What if I could sense in my bones the feeling of looking forward to anything that happens?

Yes, anything.

No resistance. No bracing myself for the blow, or being exceptionally careful so it doesn’t hurt so bad, or blocking and avoiding so I don’t get over-stimulated or exhausted. No walking on eggshells. No holding back.

It doesn’t mean, oh no….I’m now going to hurt myself or other people. It’s not swinging to the complete opposite “I’ll be CARELESS!” like now I’ll try to jump off the roof because dang-it I want to see what it’s like to fly for two seconds!

It’s not running wildly through a china shop knocking over everything, or doing this to the inside of my psyche and my inner world and freaking myself out.

But it is expanding my world into far more possibilities.

It feels, when I live the turnaround and feel the turnaround “I do not HAVE TO be careful” like I trust something about reality.

I’m here, willing to be here, looking forward to being here until I’m not.

This feels deeply joyful. It feels like a place beyond this mental outlook or worrying story. It feels full of wonder.

Wonder, and awe, and many adventures and travels.

Don’t Make Lists by Dorothy Walters 

Every day a new flower rises 

from your body’s fresh soil. 

Don’t go around looking 

for fallen petals 

in a fairy tale, when you’ve 

got the golden plant 

right here, now, 

shooting forth in light from your eyes, 

your awakening crown. 

Don’t make lists, or explore ancient accounts. 

Forget everything you know 

and open.

Are you ready for an adventure of the inner AND outer kind?

There is such an adventure for those who are called, at Breitenbush Hotsprings Resort and Conference Center in eastern Oregon deep in the old growth forest.

It’s a stunning physical setting, and your physical body is well nourished and cared for with silent bathing pools to use (outside of our retreat sessions), delicious vegetarian home-cooked meals full of vegetables and fruits, and the air filled with emerald green ancient trees.

The beds are all exquisite (I stay right there every year and sleep so well, it’s amazing). The night is so silent and dark, it’s a drastic comparison to city and town life. No cell service, no internet.

And on the inside, we investigate with mind, heart and soul. We start with The Work on an important and difficult issue in our lives, someone we’re at odds with, something we find disturbing.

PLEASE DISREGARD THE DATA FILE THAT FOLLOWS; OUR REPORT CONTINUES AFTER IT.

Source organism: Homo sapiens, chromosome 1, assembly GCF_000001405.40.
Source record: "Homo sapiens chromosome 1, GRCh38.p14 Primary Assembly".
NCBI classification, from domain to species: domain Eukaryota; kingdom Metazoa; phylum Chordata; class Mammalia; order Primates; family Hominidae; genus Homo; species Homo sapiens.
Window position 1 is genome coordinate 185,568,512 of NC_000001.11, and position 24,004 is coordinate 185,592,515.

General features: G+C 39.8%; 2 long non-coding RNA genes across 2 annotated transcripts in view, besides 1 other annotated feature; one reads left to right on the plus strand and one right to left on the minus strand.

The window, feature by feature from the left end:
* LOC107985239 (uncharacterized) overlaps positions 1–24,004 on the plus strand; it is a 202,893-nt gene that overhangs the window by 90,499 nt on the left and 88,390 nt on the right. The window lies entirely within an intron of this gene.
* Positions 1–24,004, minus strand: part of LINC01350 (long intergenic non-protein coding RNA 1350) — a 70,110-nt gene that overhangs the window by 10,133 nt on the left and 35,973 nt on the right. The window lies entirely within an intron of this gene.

We get to spend time with our perspective and take it through this most powerful form of self-inquiry. We get to wonder about new ways to see, like not being so careful, not feeling stuck or squished in our lives.

Breitenbush Summer Retreat is less than a month away. There are only a few spaces left, and a few of those delicious beds. Call them to register today, before they open up the beds to the general public. Click here: Breitenbush for all the information you need to call them, and find many questions answered.

At Breitenbush, we do The Work, take silent breaks, eat (sometimes in silence) together, share facilitation with others, share in our group, walk through lush, soft green trails of gigantic trees and wild purple rhododendrons, schedule a massage, soak in the springs, dance on Saturday night in the great lodge hall, and expand our vision, together.

And, there’s a very special Sunday morning labyrinth walk with The Work.

We nurture ourselves by being with ourselves directly. Not carelessly, not fearfully with the kind of care that makes us small….

….but with curiosity, and an opening mind.

Won’t you come join us forgetting what you know to be true that brings you sadness, confusion, irritation and suffering?

Beginners to The Work are totally welcome. Experienced are also very welcome. A beautiful collection of people always arrive. Ready to explore the inner and the outer by stepping away from normal life for 5 days.

Not much time left, if you call very soon you’ll still have some excellent lodging choices…..and some excellent new turnaround choices for your life.

“Don’t be careful, you could hurt yourself.” ~ Byron Katie

Much love,

P.S. Love to see you at Breitenbush where everything is completely handled by Not Me. What an incredible time to be in the company of others in support of questioning your thoughts, and changing your perceptions of reality. Declare Peace. Join us!

To Comment on this Grace Note, click HERE. I love hearing from you and read every single one.